- “Mentally strong people don’t fear alone time.” Alone time? Oh, you mean “Incessant Internal Guilt-Trip” time. Or maybe you meant “Wonder-What-Everyone-Else-Is-Doing-Without-Me” time. Perhaps even “Reasons-I-Should-Kill-Myself” time. My alone time, historically speaking, has been full of this kind of overwhelming negativity, and I’m not the only one to experience it this way–depression wraps your brain in this kind of foggy thinking. Even when you are with others, you feel pretty alone mentally, and when you are alone in reality, the negative feelings double in size, because you don’t have other people helping to drown it all out. Every thought process takes a negative turn whether you want it to or not–it’s like they’re all on railroads headed toward the pit.
My Point: “Mental Strength” May Require Professional Help for Some Folks
If you find yourself able to turn your thoughts around by reading helpful/inspiring articles, then that’s awesome. But for people like me who suffer clinical depression and/or anxiety, some of these points may just be too tough to tackle on our own. I think the Forbes article ignores that, as if all people can just fix these skewed mental mindsets on their own. (I tried fixing my depression on my own, and I ended up worse off than before.)
Think of it this way: we would not ask a cancer patient to administer his or her own chemotherapy, nor we would expect a person to perform his or her own surgery in the hospital. Why, then, does society believe that depressed or anxious people can somehow heal themselves–or that they chose to be sick in the first place? Mental strength is a wonderful goal, but for some, it may require more than just a self-help book to achieve. It may require various forms of therapy, friend/family support, medications, etc. And that’s nothing to be ashamed of.
A few months ago, on a whim, I checked out a book titled They Say You’re Crazy: How the World’s Most Powerful Psychiatrists Decide Who’s Normal, by Dr. Paula Caplan. The title sounded interesting, especially to a person like me who had made some forays into the study of psychology during undergrad and graduate studies. But I had no real idea of the epiphanies that I was about to read.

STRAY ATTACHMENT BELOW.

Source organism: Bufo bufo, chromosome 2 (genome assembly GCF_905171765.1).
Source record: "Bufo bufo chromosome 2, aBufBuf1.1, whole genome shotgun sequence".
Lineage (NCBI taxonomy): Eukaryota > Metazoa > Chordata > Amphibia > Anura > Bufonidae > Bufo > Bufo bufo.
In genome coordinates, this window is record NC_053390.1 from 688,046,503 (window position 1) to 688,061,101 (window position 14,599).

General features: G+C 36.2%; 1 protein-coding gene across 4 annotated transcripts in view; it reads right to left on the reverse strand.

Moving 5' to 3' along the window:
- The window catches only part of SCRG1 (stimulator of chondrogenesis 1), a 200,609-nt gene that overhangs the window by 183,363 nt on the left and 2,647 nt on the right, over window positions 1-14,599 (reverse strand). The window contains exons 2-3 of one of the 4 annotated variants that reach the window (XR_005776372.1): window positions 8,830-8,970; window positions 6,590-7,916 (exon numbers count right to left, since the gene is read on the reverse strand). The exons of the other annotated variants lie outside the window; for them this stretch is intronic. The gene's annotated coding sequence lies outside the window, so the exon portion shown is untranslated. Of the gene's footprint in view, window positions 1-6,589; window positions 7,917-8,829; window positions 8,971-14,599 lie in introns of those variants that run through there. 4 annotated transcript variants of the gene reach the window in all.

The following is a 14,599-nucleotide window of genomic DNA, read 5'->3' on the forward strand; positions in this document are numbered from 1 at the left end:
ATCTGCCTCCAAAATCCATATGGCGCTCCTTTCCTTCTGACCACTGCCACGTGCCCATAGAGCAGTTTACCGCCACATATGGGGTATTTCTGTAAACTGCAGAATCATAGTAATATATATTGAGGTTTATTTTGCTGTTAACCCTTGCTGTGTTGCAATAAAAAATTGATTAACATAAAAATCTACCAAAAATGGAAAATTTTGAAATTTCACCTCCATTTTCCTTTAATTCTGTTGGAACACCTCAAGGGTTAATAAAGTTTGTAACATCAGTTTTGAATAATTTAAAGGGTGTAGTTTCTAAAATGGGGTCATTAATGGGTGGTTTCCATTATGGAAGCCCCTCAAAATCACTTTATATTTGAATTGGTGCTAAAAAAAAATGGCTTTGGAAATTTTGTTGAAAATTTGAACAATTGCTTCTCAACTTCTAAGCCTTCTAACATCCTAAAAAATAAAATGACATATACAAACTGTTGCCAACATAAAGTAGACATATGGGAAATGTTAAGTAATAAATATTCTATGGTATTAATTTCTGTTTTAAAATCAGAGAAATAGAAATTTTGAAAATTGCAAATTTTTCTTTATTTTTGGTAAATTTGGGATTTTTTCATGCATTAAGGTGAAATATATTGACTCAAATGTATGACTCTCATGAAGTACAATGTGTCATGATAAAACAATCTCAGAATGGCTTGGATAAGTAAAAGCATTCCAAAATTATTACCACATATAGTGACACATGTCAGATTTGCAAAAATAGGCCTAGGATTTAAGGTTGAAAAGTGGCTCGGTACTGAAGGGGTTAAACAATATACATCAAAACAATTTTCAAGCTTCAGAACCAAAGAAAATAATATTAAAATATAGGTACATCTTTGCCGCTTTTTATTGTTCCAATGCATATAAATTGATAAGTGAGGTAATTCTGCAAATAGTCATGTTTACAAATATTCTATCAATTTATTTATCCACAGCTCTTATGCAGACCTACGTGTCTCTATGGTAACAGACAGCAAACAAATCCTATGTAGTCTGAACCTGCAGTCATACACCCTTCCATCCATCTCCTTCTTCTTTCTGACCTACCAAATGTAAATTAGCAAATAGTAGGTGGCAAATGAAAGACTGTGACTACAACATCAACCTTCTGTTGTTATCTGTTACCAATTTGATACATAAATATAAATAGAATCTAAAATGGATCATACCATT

This book, published in 1996, covered how the APA (American Psychological Association) makes its handbook of mental disorders, called the DSM (short for Diagnostic and Statistical Manual of Mental Disorders). Caplan had worked with the mostly-male committees who made the DSM in the first place–her recountings were an insider’s perspective, and she told of the arbitrary, biased decision-making and filibustering of “unfavorable” ideas that formed this so-called “scientific” manual.
At first it was hard to believe that men of psychology could allow the process to be so political and biased. After all, they’re supposed to be held to the scientific method just like every other scientist, right? They’re supposed to form a hypothesis, test it repeatedly, and prove beyond a shadow of a doubt whether the hypothesis is true or not. But all throughout Caplan’s book, she documented experiences of exactly the opposite: mental “disorders” which were seemingly invented to marginalize the valid emotional experiences of women and minority groups.
For instance, the APA was going to outline a supposedly “new disorder” called “Self-Defeating Personality Disorder,” in which the sufferer actually invites someone else to abuse them and acts in overly submissive ways toward the other person. Um, excuse me, but when someone is being abused, the abuser is the one who chooses to actively hurt that person. And not only that, but when one is being abused, one tends to try to minimize and avoid abuse as much as possible–usually by acting submissively, trying to vanish as much as possible.
The only reason this disorder was even suggested in the first place was because all the committee members (mostly old white guys) deemed this behavior “pathological.” They could not fathom someone acting in this way, because they had never acted in that way themselves–thus, this was a “disorder.” Not really scientific reasoning at work here, even to an untrained eye like mine. And SDPD wasn’t the only “disorder” to make it into the DSM without proper testing. They Say You’re Crazy also details other cases of wrongheaded disorders being legitimized, much to the detriment of patients who were diagnosed and medicated for these ultimately nonexistent problems.
Does This Problem With the DSM Still Exist? YOU BET!
After I finished the book, I was disturbed about the huge problem Dr. Caplan had presented. “But this book was published back in ’96,” I thought. “Surely the field of psychology has matured past all this junk.” Still, I wanted to see whether Dr. Caplan had written any more books.
So, I Googled her name…and was astounded at the sheer amount of information–RECENT blog articles, petitions, Websites, and the like–which were still talking about this problem. And the most troubling part? It seemed that the APA was no closer to listening to Dr. Caplan and her allies than they were back in ’96, either.